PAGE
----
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11 April 2016

Group Ongaku ‎– 'Music Of Group Ongaku' (Seer Sound Archive)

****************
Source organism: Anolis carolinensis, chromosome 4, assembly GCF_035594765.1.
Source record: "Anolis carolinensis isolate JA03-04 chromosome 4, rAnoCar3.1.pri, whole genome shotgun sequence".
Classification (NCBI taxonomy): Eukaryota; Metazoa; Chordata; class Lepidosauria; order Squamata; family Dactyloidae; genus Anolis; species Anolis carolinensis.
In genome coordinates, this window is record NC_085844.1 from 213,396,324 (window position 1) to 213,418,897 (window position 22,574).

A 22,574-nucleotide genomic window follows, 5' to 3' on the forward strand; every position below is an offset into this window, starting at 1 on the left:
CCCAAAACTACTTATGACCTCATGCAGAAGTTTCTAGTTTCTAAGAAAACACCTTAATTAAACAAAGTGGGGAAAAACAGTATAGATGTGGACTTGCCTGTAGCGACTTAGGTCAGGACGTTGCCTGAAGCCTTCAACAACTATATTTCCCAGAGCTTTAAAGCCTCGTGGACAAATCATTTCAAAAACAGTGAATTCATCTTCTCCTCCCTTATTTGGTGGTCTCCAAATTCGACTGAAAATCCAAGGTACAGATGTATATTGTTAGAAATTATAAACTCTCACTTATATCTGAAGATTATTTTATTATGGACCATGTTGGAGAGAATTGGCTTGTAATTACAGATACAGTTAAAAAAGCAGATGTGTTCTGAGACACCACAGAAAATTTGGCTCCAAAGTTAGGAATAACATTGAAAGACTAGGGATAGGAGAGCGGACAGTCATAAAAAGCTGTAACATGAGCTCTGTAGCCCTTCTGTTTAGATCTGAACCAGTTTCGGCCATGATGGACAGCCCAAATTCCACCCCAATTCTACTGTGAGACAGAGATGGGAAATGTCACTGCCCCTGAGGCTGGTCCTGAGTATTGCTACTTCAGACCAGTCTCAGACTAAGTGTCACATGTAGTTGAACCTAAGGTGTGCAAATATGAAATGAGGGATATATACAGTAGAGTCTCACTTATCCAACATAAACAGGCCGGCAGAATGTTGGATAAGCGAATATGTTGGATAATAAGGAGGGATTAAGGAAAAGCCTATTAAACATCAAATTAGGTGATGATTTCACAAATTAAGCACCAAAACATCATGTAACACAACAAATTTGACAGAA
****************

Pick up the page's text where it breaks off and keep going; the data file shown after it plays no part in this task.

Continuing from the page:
1960 was a long time ago, even in the accelerated and compressed culture-span that has informed so much of my own accumulation here. And the first side of this record is a long 33 minutes recorded these 56 years ago, where all sorts of crazy echo-laden sounds are performed by the Japanese avant-garde of the time, in this case a six-person ensemble led by Takehisa Kosugi, later of the Taj Mahal Travellers. No instruments are credited on 'Automatism' or 'Object' but we can hear all sorts of things, and the historical liner notes (on this less-than-legitimate reissue) tell us some of what is used. It's not recorded so well, at Shukou Mizuno's house, so it feels like a strange distant radio broadcast. I'm reminded a bit of Cage's Variations IV, perhaps in the static-laden, wooly quality of the sound as well as the wonder as to what produces the sounds. There's a lot of voice as well, hollering and grunting, and it feels serious and playful at the same time; one would guess that tapes and other recordings make up about half of the sound, thus being a live electro-acoustic improvisation and a quite early one as well. You could even imagine it being scary, audio terror from a past era, if you tend towards fear in your curiosity. The b-side is the two-part 'Metaplasm', recorded a year later with a slightly different lineup and with instrumentation credited. And a good thing, these notes, as it's a significantly more 'instrument'-based approach, with clear saxophone solos (by Kosugi and Yasunao Tone), plucking about on guitars and cellos, and a piano. This has a unsurprisingly 'open' feel, with the musicians taking their time to feel out space and interact without stepping on each other's toes. It's shocking how much this sounds like today's "non-idiomatic improvisation", as absurd as that term may be; could this just be a human-nature blueprint for how to approach open sound? The second part of 'Metaplasm' is where the tapes come in, and it continues the exploratory vibe, this time through machinery. Remember, this was recorded before the Beatles hit and when rock music was not much (if any) of an influence on these artists; it's an avant-garde that feels pure and untouched by commercialism or marketing. 'Ongaku' means 'music' in Japanese, so the name of the group is even a bit ironic, or a bit generic; I'm not quite sure which.

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